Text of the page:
Biparental transmission of Verminephrobacter symbionts in the earthworm Aporrectodea tuberculata (Lumbricidae)

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Most lumbricid earthworms harbor species-specific Verminephrobacter symbionts in their excretory organs (nephridia). These symbionts are vertically transmitted via the cocoon, where they colonize the embryos. Despite cospeciation for > 100 million years with their hosts, Verminephrobacter lack genome reduction and AT bias typical of evolutionary old, vertically transmitted symbionts, caused by recurring bottlenecks. We hypothesized that biparental symbiont transmission into the cocoon enabled genetic mixing and relieved the bottleneck, and tested biparental transmission experimentally for V. aporrectodeae subsp. tuberculata, the specific symbiont of the earthworm Aporrectodea tuberculata, for which aposymbiotic worm lines are available. Virgin symbiotic and aposymbiotic adult worms were tagged, mated in pairs, separated before the start of cocoon production and their offspring assessed for Verminephrobacter. Specific PCR detected the symbionts in 41.5% of 188 juveniles produced by 20 aposymbiotic worms; fluorescence in situ hybridization showed a patchy but successful colonization of their nephridia. Symbionts were present in the mucus but absent in feed, soil, and spermatophora/nephridia of the aposymbiotic partner, suggesting symbiont transfer via mucus during mating. These results are consistent with the hypothesis that genome evolution in Verminephrobacter is distinct from other vertically transmitted symbionts due to genetic mixing during transmission, partially facilitated by biparental transmission.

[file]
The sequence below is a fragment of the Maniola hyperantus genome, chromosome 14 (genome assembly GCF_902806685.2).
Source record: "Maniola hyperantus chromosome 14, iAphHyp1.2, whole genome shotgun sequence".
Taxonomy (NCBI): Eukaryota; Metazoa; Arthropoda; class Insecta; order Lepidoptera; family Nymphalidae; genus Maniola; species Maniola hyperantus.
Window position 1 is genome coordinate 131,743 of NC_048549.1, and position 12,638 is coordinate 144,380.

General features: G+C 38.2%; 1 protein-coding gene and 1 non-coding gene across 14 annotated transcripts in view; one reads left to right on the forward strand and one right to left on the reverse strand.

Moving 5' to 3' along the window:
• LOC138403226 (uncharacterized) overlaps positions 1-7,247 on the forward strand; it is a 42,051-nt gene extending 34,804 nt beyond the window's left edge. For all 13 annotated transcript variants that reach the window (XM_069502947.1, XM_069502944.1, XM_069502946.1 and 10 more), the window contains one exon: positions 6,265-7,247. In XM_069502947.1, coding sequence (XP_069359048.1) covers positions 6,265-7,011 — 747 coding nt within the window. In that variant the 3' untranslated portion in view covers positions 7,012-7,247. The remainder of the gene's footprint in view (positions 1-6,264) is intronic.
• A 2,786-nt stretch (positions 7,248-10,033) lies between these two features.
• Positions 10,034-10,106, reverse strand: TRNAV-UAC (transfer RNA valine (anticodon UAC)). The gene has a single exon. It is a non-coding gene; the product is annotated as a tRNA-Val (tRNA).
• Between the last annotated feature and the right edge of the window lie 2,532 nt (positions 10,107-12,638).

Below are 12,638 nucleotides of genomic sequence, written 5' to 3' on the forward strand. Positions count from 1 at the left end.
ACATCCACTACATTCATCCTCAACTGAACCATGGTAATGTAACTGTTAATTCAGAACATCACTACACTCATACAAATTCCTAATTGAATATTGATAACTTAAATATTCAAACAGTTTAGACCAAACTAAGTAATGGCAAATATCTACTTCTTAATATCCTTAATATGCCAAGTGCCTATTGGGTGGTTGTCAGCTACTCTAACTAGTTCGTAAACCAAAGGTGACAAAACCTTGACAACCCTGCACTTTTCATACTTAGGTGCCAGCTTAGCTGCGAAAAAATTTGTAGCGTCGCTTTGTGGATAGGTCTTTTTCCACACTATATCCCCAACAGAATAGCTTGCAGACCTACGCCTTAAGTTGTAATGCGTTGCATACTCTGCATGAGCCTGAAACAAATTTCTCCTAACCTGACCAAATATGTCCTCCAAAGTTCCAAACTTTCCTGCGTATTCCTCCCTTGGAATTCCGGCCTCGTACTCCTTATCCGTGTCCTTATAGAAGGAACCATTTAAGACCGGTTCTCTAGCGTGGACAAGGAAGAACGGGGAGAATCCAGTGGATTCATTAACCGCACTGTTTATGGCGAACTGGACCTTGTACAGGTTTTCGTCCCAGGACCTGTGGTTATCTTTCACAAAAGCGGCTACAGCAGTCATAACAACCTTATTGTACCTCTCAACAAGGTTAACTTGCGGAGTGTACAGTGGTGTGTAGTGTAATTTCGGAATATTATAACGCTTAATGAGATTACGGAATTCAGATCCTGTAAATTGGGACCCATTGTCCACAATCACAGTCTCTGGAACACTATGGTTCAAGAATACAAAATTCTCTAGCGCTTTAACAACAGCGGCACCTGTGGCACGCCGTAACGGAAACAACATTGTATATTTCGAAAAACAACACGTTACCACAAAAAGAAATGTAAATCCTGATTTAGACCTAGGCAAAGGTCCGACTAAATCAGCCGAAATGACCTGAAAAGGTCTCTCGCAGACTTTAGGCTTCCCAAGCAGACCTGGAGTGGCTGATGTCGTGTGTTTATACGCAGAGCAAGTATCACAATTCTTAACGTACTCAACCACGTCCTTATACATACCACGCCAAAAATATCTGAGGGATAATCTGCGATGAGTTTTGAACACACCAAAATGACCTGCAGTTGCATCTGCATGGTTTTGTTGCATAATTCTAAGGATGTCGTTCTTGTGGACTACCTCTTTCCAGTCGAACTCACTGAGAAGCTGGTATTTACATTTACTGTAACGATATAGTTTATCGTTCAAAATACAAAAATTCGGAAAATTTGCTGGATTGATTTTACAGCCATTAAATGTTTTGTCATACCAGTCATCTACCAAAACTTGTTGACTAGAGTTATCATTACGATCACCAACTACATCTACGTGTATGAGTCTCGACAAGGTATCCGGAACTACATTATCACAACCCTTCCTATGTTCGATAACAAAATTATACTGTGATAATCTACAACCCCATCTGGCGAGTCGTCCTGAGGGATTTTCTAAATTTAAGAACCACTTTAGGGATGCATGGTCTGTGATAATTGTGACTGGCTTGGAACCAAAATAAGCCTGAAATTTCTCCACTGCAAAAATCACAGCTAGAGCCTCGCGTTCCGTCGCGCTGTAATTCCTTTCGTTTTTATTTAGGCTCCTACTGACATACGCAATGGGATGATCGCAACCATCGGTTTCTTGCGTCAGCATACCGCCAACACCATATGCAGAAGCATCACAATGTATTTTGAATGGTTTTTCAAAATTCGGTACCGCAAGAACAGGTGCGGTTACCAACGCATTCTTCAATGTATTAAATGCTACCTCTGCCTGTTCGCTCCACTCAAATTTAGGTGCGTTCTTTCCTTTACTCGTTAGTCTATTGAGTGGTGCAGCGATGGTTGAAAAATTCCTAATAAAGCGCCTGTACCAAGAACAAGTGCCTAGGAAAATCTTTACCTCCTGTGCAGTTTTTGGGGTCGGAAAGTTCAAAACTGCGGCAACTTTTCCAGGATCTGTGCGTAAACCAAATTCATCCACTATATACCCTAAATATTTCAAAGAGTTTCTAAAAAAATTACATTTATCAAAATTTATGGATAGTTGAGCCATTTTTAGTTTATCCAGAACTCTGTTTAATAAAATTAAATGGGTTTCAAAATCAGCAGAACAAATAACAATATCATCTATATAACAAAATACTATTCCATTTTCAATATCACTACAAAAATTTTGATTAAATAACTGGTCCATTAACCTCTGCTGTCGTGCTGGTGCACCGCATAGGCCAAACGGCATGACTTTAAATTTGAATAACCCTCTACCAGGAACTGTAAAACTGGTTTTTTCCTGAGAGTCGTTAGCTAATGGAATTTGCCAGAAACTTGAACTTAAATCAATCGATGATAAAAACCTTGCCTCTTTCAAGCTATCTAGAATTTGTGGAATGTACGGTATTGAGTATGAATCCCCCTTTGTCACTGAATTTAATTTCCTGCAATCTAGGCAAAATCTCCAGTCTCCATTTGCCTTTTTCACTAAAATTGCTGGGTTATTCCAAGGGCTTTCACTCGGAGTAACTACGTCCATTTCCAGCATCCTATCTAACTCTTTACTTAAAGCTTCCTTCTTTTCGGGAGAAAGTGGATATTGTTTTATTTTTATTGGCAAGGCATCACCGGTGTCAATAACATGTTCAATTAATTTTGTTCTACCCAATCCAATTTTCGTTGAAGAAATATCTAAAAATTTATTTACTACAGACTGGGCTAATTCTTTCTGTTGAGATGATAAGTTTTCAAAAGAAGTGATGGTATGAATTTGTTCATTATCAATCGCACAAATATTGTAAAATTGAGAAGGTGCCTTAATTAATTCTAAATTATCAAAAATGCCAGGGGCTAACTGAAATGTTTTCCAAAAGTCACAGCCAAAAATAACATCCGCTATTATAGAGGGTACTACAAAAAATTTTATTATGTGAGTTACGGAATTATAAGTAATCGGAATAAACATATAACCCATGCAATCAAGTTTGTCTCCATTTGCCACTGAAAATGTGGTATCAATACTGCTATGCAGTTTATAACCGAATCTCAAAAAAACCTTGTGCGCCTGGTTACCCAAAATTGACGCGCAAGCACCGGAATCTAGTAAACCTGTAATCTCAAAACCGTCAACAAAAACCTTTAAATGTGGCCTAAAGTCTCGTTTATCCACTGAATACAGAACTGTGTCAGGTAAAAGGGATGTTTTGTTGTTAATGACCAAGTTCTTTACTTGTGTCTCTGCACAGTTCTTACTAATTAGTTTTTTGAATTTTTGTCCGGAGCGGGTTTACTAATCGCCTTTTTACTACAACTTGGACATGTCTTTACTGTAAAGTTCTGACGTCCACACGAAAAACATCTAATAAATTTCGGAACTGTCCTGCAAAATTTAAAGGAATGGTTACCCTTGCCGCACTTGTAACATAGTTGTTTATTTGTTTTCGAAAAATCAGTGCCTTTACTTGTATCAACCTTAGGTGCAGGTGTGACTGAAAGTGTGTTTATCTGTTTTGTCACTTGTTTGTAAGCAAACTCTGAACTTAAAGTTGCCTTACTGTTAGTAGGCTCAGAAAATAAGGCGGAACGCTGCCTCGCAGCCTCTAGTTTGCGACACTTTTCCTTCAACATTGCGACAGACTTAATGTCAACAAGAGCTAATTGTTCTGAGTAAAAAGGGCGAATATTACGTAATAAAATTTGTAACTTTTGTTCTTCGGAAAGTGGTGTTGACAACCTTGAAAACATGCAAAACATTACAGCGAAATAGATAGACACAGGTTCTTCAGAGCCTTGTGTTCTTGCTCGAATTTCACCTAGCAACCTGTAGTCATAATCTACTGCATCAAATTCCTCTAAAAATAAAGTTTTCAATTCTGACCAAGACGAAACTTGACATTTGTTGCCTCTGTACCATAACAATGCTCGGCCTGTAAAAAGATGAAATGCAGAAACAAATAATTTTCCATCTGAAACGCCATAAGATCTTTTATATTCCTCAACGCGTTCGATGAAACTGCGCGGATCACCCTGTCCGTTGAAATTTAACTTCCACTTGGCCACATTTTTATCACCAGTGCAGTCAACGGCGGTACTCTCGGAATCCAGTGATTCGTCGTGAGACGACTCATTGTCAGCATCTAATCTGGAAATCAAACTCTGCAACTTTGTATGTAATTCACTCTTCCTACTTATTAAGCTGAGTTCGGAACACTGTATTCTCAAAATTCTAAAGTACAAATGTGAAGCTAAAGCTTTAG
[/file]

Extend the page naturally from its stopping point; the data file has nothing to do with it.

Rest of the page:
Original languageEnglish
Article numberfix025
JournalFEMS Microbiology Ecology
Publication statusPublished - 1 May 2017

    Research areas

  • Genome evolution, Mucus, Symbiont transmission, Verminephrobacter-earthworm symbiosis, Vertical parental transmission

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